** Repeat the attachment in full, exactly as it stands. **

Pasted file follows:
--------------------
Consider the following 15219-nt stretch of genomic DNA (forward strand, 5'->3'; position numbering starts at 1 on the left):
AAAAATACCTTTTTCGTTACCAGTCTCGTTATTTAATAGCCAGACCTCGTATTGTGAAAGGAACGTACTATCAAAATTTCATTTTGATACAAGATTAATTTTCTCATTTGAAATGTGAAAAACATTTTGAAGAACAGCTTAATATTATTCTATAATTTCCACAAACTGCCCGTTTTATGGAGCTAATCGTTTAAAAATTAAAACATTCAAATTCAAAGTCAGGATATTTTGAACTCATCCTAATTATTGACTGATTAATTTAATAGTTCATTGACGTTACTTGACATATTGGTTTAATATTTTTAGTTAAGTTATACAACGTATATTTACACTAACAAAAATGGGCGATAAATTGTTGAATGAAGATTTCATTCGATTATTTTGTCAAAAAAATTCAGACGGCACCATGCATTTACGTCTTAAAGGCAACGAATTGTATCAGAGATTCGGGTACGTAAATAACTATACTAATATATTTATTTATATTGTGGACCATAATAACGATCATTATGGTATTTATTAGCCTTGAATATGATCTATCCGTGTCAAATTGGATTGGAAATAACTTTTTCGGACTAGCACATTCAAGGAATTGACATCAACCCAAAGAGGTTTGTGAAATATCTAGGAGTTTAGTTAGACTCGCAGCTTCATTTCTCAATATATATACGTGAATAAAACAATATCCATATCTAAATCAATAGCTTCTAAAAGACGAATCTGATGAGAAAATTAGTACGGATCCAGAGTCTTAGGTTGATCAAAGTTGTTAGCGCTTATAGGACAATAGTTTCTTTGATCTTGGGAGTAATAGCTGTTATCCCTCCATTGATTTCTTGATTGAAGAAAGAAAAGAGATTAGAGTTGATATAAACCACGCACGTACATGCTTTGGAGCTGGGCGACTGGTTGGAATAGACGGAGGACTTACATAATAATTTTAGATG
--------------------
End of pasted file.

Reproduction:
Consider the following 15219-nt stretch of genomic DNA (forward strand, 5'->3'; position numbering starts at 1 on the left):
AAAAATACCTTTTTCGTTACCAGTCTCGTTATTTAATAGCCAGACCTCGTATTGTGAAAGGAACGTACTATCAAAATTTCATTTTGATACAAGATTAATTTTCTCATTTGAAATGTGAAAAACATTTTGAAGAACAGCTTAATATTATTCTATAATTTCCACAAACTGCCCGTTTTATGGAGCTAATCGTTTAAAAATTAAAACATTCAAATTCAAAGTCAGGATATTTTGAACTCATCCTAATTATTGACTGATTAATTTAATAGTTCATTGACGTTACTTGACATATTGGTTTAATATTTTTAGTTAAGTTATACAACGTATATTTACACTAACAAAAATGGGCGATAAATTGTTGAATGAAGATTTCATTCGATTATTTTGTCAAAAAAATTCAGACGGCACCATGCATTTACGTCTTAAAGGCAACGAATTGTATCAGAGATTCGGGTACGTAAATAACTATACTAATATATTTATTTATATTGTGGACCATAATAACGATCATTATGGTATTTATTAGCCTTGAATATGATCTATCCGTGTCAAATTGGATTGGAAATAACTTTTTCGGACTAGCACATTCAAGGAATTGACATCAACCCAAAGAGGTTTGTGAAATATCTAGGAGTTTAGTTAGACTCGCAGCTTCATTTCTCAATATATATACGTGAATAAAACAATATCCATATCTAAATCAATAGCTTCTAAAAGACGAATCTGATGAGAAAATTAGTACGGATCCAGAGTCTTAGGTTGATCAAAGTTGTTAGCGCTTATAGGACAATAGTTTCTTTGATCTTGGGAGTAATAGCTGTTATCCCTCCATTGATTTCTTGATTGAAGAAAGAAAAGAGATTAGAGTTGATATAAACCACGCACGTACATGCTTTGGAGCTGGGCGACTGGTTGGAATAGACGGAGGACTTACATAATAATTTTAGATG